It takes a village to combat Crater Ridge Fire

Stephen Dow, Sheridan Press via Wyoming News Exchange
Posted 8/3/21

Thirty miles northeast of Lovell off U.S Highway 14, a makeshift town of trailers and yurts appears out of nowhere.

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It takes a village to combat Crater Ridge Fire


SHERIDAN — Thirty miles northeast of Lovell off U.S Highway 14, a makeshift town of trailers and yurts appears out of nowhere.

This 40-acre camp didn’t exist two weeks ago and may not exist in another two weeks. But right now, it is the center of the battle against the 685-acre Crater Ridge Fire.

“The whole purpose of the FOB — forward operating base — is to put all the services that could help the firefighters as close to them as possible,” Crater Ridge Fire Facilities Unit Leader Jerry Hauser said. “They come in here each night to get their meals, take showers and so on.”

The Forward Operating Base serves as the headquarters for the ongoing fight against the fire, which was started July 17 from suspected lightning.

The Rocky Mountain Type 2 Incident Management Blue Team was ordered and took command of the fire July 19. Crews totaling 194 people, engines, heavy equipment, helicopters and aerial supervision are working on suppressing the fire. Fighting the fire has cost $5.2 million as of Monday, according to the National Interagency Coordination Center.

As of July 30, the fire was still 0-percent contained, according to the fire’s Public Information Officer Kelsey Bean, but was slightly more stable. The fire grew by 40 acres over the weekend.

“Since we’ve gotten the cooler temperatures and a little more moisture in the air, it’s staying pretty steady, and there’s been minimal fire behavior,” Bean said.

The difficult part about fighting the fire has been its location, according to Bean and Hauser. The rugged terrain is largely inaccessible to firefighters, with the majority of firefighting done by helicopter thus far.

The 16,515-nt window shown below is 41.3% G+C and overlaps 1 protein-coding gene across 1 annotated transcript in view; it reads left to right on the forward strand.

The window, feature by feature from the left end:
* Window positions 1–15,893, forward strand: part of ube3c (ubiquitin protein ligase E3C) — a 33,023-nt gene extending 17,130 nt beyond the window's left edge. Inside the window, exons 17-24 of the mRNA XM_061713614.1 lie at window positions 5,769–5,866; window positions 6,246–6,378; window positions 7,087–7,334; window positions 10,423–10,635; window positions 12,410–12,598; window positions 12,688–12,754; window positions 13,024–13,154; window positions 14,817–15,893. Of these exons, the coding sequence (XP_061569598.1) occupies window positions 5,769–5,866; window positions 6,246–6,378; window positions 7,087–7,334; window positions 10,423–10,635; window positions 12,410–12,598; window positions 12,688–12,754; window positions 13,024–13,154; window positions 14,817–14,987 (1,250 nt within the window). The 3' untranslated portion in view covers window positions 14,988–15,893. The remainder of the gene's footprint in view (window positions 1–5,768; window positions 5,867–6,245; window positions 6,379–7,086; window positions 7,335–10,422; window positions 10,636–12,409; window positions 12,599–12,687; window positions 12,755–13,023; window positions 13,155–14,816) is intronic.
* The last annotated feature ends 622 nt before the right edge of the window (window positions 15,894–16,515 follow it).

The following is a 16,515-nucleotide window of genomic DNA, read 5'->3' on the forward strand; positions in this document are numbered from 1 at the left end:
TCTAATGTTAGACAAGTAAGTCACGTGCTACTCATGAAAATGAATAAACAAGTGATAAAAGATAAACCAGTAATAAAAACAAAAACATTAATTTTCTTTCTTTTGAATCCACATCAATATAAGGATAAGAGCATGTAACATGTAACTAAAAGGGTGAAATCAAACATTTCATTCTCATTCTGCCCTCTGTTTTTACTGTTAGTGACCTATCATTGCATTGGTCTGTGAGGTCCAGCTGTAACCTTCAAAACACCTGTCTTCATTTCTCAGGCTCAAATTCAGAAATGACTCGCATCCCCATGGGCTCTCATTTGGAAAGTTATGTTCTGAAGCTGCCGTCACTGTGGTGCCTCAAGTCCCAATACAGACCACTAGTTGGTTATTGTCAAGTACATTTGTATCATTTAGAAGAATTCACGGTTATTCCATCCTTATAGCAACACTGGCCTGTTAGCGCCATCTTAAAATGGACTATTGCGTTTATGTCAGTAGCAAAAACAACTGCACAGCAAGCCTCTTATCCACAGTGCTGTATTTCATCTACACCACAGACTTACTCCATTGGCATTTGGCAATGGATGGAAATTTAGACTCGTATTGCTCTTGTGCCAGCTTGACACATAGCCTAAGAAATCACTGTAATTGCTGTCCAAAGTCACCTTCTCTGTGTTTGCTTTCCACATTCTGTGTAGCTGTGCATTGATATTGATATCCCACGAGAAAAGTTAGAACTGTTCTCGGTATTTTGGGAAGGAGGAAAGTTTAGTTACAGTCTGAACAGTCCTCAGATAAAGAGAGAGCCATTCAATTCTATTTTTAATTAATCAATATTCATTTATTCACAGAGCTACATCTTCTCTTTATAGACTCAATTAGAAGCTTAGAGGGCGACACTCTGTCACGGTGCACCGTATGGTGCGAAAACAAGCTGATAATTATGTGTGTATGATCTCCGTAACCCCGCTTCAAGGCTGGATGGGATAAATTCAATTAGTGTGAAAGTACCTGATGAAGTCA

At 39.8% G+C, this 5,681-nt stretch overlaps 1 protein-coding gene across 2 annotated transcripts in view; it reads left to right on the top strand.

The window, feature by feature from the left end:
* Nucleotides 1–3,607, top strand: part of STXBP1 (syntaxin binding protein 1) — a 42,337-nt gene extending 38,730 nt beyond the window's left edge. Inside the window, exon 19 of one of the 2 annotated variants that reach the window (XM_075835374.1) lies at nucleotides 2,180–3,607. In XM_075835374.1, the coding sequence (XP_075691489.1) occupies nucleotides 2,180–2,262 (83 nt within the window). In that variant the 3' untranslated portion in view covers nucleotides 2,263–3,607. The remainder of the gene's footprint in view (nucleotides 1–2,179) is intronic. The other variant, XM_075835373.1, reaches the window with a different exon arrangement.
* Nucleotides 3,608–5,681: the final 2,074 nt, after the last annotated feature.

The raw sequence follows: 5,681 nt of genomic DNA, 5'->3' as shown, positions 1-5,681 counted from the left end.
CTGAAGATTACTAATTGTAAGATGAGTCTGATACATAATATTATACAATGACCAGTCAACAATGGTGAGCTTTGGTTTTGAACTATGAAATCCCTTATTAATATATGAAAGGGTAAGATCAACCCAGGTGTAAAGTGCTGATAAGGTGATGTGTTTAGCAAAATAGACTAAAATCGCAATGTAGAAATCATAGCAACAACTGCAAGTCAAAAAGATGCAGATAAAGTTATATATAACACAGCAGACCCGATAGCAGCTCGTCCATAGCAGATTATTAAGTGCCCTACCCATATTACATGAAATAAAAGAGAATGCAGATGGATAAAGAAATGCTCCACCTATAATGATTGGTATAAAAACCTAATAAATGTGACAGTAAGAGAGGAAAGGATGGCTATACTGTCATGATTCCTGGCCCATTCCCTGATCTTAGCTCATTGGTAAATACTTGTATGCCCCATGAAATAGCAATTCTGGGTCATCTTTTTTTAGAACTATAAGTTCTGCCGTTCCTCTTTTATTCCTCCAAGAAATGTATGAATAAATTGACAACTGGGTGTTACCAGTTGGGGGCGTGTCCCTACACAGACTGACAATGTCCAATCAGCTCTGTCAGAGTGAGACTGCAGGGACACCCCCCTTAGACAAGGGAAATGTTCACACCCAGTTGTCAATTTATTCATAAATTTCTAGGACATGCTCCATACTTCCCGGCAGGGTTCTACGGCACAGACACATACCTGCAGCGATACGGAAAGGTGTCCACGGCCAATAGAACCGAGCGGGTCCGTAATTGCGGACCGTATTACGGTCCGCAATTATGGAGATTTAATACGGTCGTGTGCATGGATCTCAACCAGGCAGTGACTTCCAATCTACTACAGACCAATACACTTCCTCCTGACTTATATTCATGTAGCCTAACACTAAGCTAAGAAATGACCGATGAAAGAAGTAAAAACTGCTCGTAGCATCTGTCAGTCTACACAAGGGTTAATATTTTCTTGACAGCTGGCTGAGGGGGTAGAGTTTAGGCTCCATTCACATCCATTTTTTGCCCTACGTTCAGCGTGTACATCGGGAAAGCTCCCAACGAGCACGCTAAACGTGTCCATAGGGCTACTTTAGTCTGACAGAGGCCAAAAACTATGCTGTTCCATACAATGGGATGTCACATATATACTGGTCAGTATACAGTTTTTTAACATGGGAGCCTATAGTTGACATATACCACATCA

“It is very inaccessible,” Hauser said. “For quite a few days, we couldn’t even get crews down there because of the safety issues…It’s just rugged, very steep and rocky.”

Firefighters are also keeping an eye on the wind, which could easily cause even a small fire like Crater Ridge to go out of control, Hauser said.

“Wyoming has got a lot of dead wood, so any time you get a fire started, even if it’s small, you really need to keep an eye on it, because embers will fly as far as a mile away and start a new spot fire,” Hauser said.

The Forward Operating Base is located nearly nine miles away from the central firefighting action, according to Hauser. At maximum capacity, the FOB is slightly larger than the town of Clearmont, with roughly 200 people coming to the camp for breakfast, dinner, showers and internet service.

As manager, Hauser oversees the day-to-day operations of the base — ensuring firefighters are fed, washed and cared for. He was also responsible for converting 40 acres in the middle of nowhere into a functional headquarters.

“When we get here, it’s just this 40 acres of nothing, you know?” Hauser said. “We’ve got to figure out how to lay it out… and usually it revolves around where the kitchen is going to go. That’s sort of the centerpiece of the forward operating base.”